Julian Assange will face trial in Sweden for alleged sexual assault. To many, this man is ‘Public Enemy Number One’. And following Wikileaks most daring move towards the end of last year, it is easy to see why he is the brunt of so much animosity.
On 28 November 2010, it started. Wikileaks published more than 100,000 confidential US cables leaked to them from an anonymous source.
Highly criticised around the world for jeopardising international relations, it gave very detailed information, and opinions on politicians and leaders around the world.
In spite of this criticism, there was rallying support from advocates of free speech, and when the website was blocked and payments to it prevented by service providers; there were huge repercussions — hackers (calling themselves ‘anonymous’) attacked websites such as visa and amazon.com, shutting them down.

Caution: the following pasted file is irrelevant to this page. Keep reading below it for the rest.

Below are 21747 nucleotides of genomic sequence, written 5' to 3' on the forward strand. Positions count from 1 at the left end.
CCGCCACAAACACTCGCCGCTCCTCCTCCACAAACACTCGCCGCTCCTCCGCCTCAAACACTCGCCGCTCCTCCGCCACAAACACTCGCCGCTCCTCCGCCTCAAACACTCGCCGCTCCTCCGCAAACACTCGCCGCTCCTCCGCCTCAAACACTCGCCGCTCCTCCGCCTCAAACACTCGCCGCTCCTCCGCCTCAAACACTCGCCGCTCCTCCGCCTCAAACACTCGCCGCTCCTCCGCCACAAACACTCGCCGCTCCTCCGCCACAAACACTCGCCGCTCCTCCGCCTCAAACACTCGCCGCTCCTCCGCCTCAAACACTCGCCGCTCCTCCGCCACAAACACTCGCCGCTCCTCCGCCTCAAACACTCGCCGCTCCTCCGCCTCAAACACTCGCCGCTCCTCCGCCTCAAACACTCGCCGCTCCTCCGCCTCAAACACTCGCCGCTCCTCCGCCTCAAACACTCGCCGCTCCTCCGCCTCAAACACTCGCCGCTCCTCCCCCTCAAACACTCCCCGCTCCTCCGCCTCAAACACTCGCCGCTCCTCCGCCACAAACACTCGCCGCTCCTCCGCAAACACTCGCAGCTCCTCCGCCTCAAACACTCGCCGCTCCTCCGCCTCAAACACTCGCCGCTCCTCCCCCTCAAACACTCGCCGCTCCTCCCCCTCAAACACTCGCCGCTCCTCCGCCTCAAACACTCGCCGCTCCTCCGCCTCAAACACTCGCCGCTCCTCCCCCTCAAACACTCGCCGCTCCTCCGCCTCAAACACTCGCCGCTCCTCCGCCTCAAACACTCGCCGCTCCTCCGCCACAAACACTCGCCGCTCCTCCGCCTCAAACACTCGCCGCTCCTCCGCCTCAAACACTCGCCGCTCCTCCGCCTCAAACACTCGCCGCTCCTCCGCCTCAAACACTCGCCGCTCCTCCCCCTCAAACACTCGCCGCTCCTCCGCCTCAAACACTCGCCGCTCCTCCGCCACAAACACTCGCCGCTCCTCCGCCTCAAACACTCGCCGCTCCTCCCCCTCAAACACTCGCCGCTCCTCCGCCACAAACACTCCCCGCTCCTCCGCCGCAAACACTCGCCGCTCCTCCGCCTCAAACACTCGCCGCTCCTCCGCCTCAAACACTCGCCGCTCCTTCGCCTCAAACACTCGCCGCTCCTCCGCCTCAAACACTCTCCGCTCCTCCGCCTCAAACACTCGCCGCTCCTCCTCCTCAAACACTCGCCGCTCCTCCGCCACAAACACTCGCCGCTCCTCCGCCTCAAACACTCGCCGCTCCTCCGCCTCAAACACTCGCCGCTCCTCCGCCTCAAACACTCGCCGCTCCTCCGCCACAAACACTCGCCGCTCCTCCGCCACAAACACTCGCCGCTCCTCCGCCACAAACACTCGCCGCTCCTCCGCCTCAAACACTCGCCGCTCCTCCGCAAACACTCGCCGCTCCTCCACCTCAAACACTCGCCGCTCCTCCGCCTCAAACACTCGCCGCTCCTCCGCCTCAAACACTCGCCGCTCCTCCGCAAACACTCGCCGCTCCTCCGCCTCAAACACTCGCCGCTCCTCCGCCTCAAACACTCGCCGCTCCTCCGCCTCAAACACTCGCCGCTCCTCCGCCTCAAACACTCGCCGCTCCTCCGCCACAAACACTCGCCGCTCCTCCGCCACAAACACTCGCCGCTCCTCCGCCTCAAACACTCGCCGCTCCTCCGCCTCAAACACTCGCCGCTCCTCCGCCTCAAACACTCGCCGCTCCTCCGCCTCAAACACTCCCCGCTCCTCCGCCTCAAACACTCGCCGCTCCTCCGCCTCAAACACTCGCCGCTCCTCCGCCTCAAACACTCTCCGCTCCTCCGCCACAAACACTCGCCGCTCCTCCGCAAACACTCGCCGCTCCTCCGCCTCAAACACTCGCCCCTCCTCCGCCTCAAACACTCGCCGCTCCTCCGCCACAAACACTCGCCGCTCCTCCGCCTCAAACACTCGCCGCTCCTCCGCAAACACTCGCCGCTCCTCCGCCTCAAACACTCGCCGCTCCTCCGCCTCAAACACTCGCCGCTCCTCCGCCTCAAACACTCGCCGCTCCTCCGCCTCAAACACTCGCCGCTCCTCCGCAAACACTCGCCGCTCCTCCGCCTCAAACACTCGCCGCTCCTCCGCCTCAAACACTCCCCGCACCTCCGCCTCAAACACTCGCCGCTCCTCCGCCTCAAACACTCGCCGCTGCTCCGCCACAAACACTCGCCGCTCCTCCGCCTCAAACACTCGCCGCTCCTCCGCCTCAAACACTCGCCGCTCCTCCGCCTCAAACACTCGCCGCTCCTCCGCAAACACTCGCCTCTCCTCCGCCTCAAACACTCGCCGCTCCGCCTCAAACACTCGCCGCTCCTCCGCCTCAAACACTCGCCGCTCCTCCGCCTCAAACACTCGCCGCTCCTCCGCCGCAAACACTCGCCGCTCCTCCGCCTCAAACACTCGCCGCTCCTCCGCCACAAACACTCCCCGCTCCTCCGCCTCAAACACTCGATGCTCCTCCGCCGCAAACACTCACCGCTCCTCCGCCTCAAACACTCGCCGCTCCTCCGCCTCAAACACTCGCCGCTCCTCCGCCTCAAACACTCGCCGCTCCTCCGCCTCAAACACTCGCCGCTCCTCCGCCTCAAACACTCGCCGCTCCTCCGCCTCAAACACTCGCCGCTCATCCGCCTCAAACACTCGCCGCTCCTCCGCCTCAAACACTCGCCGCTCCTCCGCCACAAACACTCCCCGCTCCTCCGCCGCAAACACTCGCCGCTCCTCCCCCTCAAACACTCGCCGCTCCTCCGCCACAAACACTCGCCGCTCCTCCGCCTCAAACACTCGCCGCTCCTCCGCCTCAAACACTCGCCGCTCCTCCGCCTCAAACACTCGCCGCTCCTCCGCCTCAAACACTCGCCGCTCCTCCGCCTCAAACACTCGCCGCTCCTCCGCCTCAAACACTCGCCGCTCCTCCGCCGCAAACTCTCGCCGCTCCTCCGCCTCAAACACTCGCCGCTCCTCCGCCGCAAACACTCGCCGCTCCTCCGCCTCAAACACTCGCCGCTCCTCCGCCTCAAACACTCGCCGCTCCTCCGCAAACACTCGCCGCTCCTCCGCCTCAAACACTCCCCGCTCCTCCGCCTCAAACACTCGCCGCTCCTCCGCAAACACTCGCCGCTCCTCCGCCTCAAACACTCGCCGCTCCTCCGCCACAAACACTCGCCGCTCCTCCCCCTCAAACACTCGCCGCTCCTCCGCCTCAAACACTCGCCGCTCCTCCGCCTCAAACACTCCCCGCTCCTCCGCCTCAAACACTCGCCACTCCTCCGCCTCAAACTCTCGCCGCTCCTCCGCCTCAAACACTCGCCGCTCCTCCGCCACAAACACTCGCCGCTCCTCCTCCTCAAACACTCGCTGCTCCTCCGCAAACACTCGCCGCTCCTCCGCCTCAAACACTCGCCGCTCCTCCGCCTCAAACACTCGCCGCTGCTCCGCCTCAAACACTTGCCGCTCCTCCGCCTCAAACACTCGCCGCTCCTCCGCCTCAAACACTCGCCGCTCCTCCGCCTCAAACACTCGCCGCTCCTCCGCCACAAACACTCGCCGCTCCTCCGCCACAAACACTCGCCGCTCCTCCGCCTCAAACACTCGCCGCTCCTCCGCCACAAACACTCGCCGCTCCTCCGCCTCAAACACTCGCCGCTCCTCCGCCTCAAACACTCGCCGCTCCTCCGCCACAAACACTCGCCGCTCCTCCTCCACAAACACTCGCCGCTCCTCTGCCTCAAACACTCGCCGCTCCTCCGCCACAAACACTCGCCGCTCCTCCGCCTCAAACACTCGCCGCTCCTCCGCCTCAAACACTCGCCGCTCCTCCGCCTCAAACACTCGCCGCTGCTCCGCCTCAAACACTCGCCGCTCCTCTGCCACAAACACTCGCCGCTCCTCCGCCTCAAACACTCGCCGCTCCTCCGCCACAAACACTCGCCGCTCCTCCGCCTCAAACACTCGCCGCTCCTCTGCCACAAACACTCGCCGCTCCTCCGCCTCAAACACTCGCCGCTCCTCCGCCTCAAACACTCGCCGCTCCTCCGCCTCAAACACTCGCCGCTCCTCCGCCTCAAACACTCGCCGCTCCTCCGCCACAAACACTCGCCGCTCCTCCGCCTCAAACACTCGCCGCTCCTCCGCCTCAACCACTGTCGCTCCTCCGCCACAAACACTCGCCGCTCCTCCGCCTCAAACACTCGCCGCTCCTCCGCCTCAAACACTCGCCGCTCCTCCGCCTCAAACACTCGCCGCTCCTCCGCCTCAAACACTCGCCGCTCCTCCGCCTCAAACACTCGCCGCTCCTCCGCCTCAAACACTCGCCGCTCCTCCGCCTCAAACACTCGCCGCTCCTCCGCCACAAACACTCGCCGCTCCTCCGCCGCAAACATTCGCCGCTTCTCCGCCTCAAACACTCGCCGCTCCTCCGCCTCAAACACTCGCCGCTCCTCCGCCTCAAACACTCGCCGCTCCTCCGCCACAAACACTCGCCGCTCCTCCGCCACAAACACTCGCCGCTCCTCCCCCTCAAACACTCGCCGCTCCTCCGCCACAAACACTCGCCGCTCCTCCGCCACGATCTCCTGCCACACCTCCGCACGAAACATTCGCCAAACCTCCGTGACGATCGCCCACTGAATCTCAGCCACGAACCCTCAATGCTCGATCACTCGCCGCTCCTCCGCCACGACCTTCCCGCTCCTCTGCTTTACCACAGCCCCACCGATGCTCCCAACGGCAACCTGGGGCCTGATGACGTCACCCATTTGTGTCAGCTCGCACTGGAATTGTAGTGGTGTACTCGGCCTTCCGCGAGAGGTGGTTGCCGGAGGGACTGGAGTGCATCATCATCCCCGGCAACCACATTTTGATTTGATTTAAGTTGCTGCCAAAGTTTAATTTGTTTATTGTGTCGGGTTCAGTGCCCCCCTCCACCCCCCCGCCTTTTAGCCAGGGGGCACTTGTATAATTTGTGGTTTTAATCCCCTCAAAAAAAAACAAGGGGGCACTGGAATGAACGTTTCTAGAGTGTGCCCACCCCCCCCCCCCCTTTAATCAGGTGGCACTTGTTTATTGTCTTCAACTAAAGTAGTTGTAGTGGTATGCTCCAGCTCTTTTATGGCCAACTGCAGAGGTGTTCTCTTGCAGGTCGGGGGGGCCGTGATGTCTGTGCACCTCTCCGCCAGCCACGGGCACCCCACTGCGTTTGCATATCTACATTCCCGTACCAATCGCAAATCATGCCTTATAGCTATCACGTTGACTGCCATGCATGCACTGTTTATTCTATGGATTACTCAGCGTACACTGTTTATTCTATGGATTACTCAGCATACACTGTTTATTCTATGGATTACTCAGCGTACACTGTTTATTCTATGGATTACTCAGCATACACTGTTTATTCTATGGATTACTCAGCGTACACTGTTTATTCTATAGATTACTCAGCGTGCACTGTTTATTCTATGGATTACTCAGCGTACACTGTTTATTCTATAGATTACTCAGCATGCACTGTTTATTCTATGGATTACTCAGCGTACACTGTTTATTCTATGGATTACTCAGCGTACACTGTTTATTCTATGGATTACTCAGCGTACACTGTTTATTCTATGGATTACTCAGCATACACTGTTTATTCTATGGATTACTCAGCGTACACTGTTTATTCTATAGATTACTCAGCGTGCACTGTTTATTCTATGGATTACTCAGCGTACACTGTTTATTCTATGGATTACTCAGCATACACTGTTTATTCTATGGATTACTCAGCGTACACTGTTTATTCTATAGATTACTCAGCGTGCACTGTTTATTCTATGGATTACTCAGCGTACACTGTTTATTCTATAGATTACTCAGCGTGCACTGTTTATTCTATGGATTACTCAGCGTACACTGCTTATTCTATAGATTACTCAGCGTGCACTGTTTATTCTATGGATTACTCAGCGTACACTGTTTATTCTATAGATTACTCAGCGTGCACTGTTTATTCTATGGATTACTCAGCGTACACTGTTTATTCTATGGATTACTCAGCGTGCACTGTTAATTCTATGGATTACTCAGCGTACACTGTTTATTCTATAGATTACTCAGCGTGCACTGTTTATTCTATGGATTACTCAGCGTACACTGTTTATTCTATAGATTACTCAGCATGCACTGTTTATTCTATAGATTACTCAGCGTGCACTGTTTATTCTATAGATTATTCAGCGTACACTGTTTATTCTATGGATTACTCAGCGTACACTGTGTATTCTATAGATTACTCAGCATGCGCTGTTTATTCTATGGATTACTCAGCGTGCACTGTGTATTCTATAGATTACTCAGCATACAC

The group also targeted governments of countries such as Zimbabwe and Tunisia, as they censored the release.
In terms of press freedom, this is possibly the best example of digital technology having a huge impact on broadcasting and press freedom. It is the epitome of free speech – and these documents probably would not have been published if it were not for the internet and Wikileaks’ technology.
It can be argued that this is free speech going a step too far, and raises the question “just how much do we need to know?”, and “is it worth releasing the information even if it puts lives at risk?”…regardless, it proves just how powerful digital technology is as a information provider.
The publication of the information on the Tunisian government’s self dealing and the excesses of the president’s family is one of the (and possibly the most significant) reasons for the people’s uprising.